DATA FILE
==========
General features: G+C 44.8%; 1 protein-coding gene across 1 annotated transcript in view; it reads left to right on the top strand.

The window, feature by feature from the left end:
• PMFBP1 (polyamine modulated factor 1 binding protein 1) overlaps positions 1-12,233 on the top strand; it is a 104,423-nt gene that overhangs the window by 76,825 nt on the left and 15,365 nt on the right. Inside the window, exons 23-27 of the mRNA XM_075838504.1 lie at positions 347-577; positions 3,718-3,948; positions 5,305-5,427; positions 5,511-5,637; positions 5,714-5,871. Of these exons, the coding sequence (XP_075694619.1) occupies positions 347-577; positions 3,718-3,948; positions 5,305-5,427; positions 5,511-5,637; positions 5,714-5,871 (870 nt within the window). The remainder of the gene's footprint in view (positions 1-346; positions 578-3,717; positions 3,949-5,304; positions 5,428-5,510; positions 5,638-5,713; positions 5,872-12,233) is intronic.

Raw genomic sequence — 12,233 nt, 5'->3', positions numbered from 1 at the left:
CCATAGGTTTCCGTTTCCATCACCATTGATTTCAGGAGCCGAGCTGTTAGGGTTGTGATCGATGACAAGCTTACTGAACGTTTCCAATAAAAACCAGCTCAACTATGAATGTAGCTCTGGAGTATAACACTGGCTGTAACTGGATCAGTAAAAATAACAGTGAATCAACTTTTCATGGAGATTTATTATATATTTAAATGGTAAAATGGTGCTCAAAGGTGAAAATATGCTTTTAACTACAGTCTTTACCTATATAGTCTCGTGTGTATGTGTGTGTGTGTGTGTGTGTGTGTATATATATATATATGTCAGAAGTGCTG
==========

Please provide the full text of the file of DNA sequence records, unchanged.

General features: G+C 44.8%; 1 protein-coding gene across 1 annotated transcript in view; it reads left to right on the top strand.

The window, feature by feature from the left end:
• PMFBP1 (polyamine modulated factor 1 binding protein 1) overlaps positions 1-12,233 on the top strand; it is a 104,423-nt gene that overhangs the window by 76,825 nt on the left and 15,365 nt on the right. Inside the window, exons 23-27 of the mRNA XM_075838504.1 lie at positions 347-577; positions 3,718-3,948; positions 5,305-5,427; positions 5,511-5,637; positions 5,714-5,871. Of these exons, the coding sequence (XP_075694619.1) occupies positions 347-577; positions 3,718-3,948; positions 5,305-5,427; positions 5,511-5,637; positions 5,714-5,871 (870 nt within the window). The remainder of the gene's footprint in view (positions 1-346; positions 578-3,717; positions 3,949-5,304; positions 5,428-5,510; positions 5,638-5,713; positions 5,872-12,233) is intronic.

Raw genomic sequence — 12,233 nt, 5'->3', positions numbered from 1 at the left:
CCATAGGTTTCCGTTTCCATCACCATTGATTTCAGGAGCCGAGCTGTTAGGGTTGTGATCGATGACAAGCTTACTGAACGTTTCCAATAAAAACCAGCTCAACTATGAATGTAGCTCTGGAGTATAACACTGGCTGTAACTGGATCAGTAAAAATAACAGTGAATCAACTTTTCATGGAGATTTATTATATATTTAAATGGTAAAATGGTGCTCAAAGGTGAAAATATGCTTTTAACTACAGTCTTTACCTATATAGTCTCGTGTGTATGTGTGTGTGTGTGTGTGTGTGTGTATATATATATATATGTCAGAAGTGCTG